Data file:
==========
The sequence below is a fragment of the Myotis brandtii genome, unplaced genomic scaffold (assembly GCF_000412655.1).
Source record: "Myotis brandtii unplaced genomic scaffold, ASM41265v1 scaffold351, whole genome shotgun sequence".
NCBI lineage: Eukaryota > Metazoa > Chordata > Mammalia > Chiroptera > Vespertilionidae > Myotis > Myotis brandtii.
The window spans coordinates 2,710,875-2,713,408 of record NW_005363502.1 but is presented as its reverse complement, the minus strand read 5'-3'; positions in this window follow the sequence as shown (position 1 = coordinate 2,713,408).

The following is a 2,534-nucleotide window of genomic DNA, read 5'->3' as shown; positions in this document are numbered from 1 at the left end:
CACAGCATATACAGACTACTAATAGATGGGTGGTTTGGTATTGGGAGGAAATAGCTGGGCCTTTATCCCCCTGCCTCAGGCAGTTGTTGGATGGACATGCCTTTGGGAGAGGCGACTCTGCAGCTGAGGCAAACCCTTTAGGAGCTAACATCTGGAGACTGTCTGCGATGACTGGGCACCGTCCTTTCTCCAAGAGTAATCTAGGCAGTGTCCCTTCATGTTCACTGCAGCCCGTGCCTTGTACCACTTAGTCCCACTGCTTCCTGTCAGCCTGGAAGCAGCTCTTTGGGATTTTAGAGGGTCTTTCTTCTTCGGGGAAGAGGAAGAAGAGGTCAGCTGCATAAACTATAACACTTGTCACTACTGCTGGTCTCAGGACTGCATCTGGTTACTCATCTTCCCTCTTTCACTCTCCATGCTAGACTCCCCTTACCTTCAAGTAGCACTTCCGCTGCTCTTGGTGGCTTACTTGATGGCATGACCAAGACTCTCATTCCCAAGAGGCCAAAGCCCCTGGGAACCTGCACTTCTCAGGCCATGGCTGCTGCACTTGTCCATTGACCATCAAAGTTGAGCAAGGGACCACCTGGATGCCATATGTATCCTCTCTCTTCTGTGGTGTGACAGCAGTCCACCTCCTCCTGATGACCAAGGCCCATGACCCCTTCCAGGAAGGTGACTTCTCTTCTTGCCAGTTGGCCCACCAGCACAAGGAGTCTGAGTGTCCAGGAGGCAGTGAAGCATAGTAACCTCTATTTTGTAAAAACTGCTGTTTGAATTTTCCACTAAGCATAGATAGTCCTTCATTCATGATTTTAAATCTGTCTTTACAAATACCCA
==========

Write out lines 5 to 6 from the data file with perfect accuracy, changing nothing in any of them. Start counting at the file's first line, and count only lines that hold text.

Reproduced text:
The following is a 2,534-nucleotide window of genomic DNA, read 5'->3' as shown; positions in this document are numbered from 1 at the left end:
CACAGCATATACAGACTACTAATAGATGGGTGGTTTGGTATTGGGAGGAAATAGCTGGGCCTTTATCCCCCTGCCTCAGGCAGTTGTTGGATGGACATGCCTTTGGGAGAGGCGACTCTGCAGCTGAGGCAAACCCTTTAGGAGCTAACATCTGGAGACTGTCTGCGATGACTGGGCACCGTCCTTTCTCCAAGAGTAATCTAGGCAGTGTCCCTTCATGTTCACTGCAGCCCGTGCCTTGTACCACTTAGTCCCACTGCTTCCTGTCAGCCTGGAAGCAGCTCTTTGGGATTTTAGAGGGTCTTTCTTCTTCGGGGAAGAGGAAGAAGAGGTCAGCTGCATAAACTATAACACTTGTCACTACTGCTGGTCTCAGGACTGCATCTGGTTACTCATCTTCCCTCTTTCACTCTCCATGCTAGACTCCCCTTACCTTCAAGTAGCACTTCCGCTGCTCTTGGTGGCTTACTTGATGGCATGACCAAGACTCTCATTCCCAAGAGGCCAAAGCCCCTGGGAACCTGCACTTCTCAGGCCATGGCTGCTGCACTTGTCCATTGACCATCAAAGTTGAGCAAGGGACCACCTGGATGCCATATGTATCCTCTCTCTTCTGTGGTGTGACAGCAGTCCACCTCCTCCTGATGACCAAGGCCCATGACCCCTTCCAGGAAGGTGACTTCTCTTCTTGCCAGTTGGCCCACCAGCACAAGGAGTCTGAGTGTCCAGGAGGCAGTGAAGCATAGTAACCTCTATTTTGTAAAAACTGCTGTTTGAATTTTCCACTAAGCATAGATAGTCCTTCATTCATGATTTTAAATCTGTCTTTACAAATACCCA